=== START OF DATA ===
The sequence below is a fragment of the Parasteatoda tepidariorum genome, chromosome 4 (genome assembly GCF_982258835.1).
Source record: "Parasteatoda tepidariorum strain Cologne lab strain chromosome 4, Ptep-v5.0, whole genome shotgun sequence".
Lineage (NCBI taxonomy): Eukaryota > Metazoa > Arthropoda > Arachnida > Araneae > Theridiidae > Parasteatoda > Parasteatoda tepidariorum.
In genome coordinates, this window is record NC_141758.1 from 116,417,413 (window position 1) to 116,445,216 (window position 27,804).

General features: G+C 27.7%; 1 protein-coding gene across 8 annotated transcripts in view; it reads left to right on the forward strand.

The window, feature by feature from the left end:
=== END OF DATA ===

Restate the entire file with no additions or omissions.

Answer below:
The sequence below is a fragment of the Parasteatoda tepidariorum genome, chromosome 4 (genome assembly GCF_982258835.1).
Source record: "Parasteatoda tepidariorum strain Cologne lab strain chromosome 4, Ptep-v5.0, whole genome shotgun sequence".
Lineage (NCBI taxonomy): Eukaryota > Metazoa > Arthropoda > Arachnida > Araneae > Theridiidae > Parasteatoda > Parasteatoda tepidariorum.
In genome coordinates, this window is record NC_141758.1 from 116,417,413 (window position 1) to 116,445,216 (window position 27,804).

General features: G+C 27.7%; 1 protein-coding gene across 8 annotated transcripts in view; it reads left to right on the forward strand.

The window, feature by feature from the left end: